That would be a really good approach to take. And just keep thinking it's all about meaningful engagements. Gone are the days of the engagement bait. Well, engagement bait is, you probably have seen this, like if there's a post up and it says, "Everyone beginning with the letter A is getting married this year," and you'll see loads of people tagging their friends whose name begins with the letter A, like Alan.

I actually have been one of those people that have been tagging people at that, but that's going to be gone and Facebook is going to really, really remove reach to those posts. You're just going to have to be more mindful of what you post.

There are also ways that Facebook is saying you can increase your reach, increase your engagements, and that's through using things like Facebook Live video. Facebook is obsessed with live video. So if you haven't gotten on that, definitely give it a go. 

And they're also putting a lot of importance on Facebook groups. I've actually already seen this in my own news feed that I am seeing activity from the Facebook groups that I'm a member of taking up almost all of my news feed. And this has been happening the last few months. If you have a Facebook group for your brand or business, make sure you're keeping that active, and that's going to be really, really valuable to you.

Alan: Roisin, as you've said most of the stuff you've spoken, all of that is particularly relevant to people who are looking for organic reach from their Facebook. How is it different for people who've been advertising on Facebook? What do they need to change in their behaviour now?

Roisin: Hopefully, nothing. So Facebook has been really, really clever. I haven't actually mentioned much about advertising at all, how that's going to change. Facebook has invested so much into developing a really, really robust advertising platform that drives amazing results. So not much is going to change there.

If you're creating ads that are driving sales, traffic, revenue, you're still going to see the great results from those ads. We think that the cost might go up slightly. Mark Zuckerberg has said he projects that people are going to spend less time on Facebook, which means that there might be less ad space, which mean cost per clicks might go up slightly.

But again, we're not sure about this. We'll let you know if we notice any costs going up. So if you're driving business results with Facebook ads, you can continue to do so, and that's not going to change. However, a KPO for your ad is engagement, that's where the same rules I talked about before. You're going to need to be driving meaningful comments and meaningful shares and conversation within your ads, so it's important to keep that in mind as well. 

And I guess another topic is how this is going to affect the other social media channels. You forget that Facebook isn't the only social network around, so what do you think?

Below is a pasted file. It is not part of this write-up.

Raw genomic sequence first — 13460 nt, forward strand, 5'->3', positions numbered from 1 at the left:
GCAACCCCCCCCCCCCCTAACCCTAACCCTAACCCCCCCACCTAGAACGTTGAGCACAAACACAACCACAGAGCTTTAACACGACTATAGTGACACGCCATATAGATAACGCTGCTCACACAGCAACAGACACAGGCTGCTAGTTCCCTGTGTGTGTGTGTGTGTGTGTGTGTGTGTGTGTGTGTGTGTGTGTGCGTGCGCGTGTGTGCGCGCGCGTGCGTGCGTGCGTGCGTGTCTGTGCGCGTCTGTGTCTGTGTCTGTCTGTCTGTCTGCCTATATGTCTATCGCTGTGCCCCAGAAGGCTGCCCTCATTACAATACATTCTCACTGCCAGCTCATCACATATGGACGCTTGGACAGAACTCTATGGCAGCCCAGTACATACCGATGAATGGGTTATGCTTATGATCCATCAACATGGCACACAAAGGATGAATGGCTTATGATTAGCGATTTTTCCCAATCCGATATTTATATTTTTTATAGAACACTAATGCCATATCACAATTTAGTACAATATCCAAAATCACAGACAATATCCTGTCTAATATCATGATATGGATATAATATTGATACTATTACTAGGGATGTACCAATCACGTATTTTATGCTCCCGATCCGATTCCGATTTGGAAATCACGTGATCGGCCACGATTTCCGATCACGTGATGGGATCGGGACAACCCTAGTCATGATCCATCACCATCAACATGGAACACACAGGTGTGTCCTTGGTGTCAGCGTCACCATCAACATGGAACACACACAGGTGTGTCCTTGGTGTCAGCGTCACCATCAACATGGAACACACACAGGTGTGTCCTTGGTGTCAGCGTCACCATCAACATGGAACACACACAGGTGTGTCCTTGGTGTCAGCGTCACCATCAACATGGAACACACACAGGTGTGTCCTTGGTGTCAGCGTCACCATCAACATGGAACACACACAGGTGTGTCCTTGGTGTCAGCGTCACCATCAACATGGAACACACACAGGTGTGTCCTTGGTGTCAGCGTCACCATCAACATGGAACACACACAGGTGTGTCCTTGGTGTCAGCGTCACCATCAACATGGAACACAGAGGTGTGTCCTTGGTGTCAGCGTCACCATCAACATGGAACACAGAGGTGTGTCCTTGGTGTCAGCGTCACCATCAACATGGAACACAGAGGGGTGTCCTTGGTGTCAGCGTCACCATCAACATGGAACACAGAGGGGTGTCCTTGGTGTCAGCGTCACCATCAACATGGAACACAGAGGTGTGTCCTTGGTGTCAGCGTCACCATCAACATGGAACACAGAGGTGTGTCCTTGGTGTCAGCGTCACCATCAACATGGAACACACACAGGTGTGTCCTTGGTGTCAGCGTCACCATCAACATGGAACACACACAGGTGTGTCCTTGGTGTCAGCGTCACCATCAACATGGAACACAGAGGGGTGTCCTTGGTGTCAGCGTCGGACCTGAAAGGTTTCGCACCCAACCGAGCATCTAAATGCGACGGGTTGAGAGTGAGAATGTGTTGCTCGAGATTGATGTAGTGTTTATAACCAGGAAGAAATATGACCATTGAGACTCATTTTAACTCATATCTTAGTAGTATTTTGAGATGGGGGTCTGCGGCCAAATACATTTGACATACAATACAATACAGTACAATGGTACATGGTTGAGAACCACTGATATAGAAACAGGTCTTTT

Alan: Yeah, so there definitely could be winners and losers here. I think the big losers are media, publishers who've been getting a lot of free traffic from Facebook. That's gone. So the winners are, I think it's good for users.  I'm a Facebook user. I deleted the app on New Year's Day because I was just fed up with the junk in my news feed, and I was a little bit disgusted with their attitude towards taking responsibility for being a media company. Since these changes, I'm back, and I didn't make the resolution or undo the resolution.

I'm just back, and I'm enjoying it again, so I think it's great for users. For advertisers, as Roisin said, it's possible costs will go up. I think it's good news for advertisers because the news feed is less cluttered, okay? So I think engagement rates will go up.

Facebook was, as Roisin said, very careful not to mention advertising when they spoke about this. They've privately communicated to the major advertisers saying, "Just keep going after those commercial interests. Just keep trying to drive conversion via Facebook. That's going to continue to work for you."

I think this is amazing for is Twitter. Facebook is essentially abandoning news. They're walking away from the news. So who's going to pick up the slack here, and Twitter is the original news social network. And Facebook has six times more users than Twitter does. So when all those extra users start looking for their news hit via social network, where are they going to go?

Roisin: Twitter. Yeah, so that was the quick summary of our thoughts on the Facebook news feed algorithm update. If you have any thoughts on it, we'd love to hear them in the comments below. And leave us some meaningful comments. Get our reach up, no. And if you've anything else, any other topics you'd like us to discuss around social media advertising, we'd be happy to do that. So again, leave your comment below, and we will have a chat. Thanks for watching. Bye.

Alan: Bye-bye. Cool.